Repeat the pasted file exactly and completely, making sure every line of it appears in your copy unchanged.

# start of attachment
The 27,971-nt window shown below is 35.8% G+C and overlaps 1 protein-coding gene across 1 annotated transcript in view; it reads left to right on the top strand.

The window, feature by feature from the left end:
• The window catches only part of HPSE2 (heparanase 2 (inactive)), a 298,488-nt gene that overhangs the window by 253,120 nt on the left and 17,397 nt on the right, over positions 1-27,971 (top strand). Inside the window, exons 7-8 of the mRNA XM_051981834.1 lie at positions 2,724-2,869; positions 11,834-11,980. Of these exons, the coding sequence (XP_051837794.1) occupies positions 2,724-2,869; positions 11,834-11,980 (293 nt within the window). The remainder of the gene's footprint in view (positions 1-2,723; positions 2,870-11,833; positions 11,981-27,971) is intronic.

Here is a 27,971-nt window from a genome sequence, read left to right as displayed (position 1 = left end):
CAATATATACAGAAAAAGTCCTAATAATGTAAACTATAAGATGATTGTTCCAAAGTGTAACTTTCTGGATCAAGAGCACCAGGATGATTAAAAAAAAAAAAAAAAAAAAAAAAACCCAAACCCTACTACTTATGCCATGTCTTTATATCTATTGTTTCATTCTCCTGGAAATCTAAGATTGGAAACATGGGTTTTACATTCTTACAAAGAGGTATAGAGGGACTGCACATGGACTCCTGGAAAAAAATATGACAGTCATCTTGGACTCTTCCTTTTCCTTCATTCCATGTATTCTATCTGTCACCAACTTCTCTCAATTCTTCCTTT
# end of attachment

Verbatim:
The 27,971-nt window shown below is 35.8% G+C and overlaps 1 protein-coding gene across 1 annotated transcript in view; it reads left to right on the top strand.

The window, feature by feature from the left end:
• The window catches only part of HPSE2 (heparanase 2 (inactive)), a 298,488-nt gene that overhangs the window by 253,120 nt on the left and 17,397 nt on the right, over positions 1-27,971 (top strand). Inside the window, exons 7-8 of the mRNA XM_051981834.1 lie at positions 2,724-2,869; positions 11,834-11,980. Of these exons, the coding sequence (XP_051837794.1) occupies positions 2,724-2,869; positions 11,834-11,980 (293 nt within the window). The remainder of the gene's footprint in view (positions 1-2,723; positions 2,870-11,833; positions 11,981-27,971) is intronic.

Here is a 27,971-nt window from a genome sequence, read left to right as displayed (position 1 = left end):
CAATATATACAGAAAAAGTCCTAATAATGTAAACTATAAGATGATTGTTCCAAAGTGTAACTTTCTGGATCAAGAGCACCAGGATGATTAAAAAAAAAAAAAAAAAAAAAAAAACCCAAACCCTACTACTTATGCCATGTCTTTATATCTATTGTTTCATTCTCCTGGAAATCTAAGATTGGAAACATGGGTTTTACATTCTTACAAAGAGGTATAGAGGGACTGCACATGGACTCCTGGAAAAAAATATGACAGTCATCTTGGACTCTTCCTTTTCCTTCATTCCATGTATTCTATCTGTCACCAACTTCTCTCAATTCTTCCTTT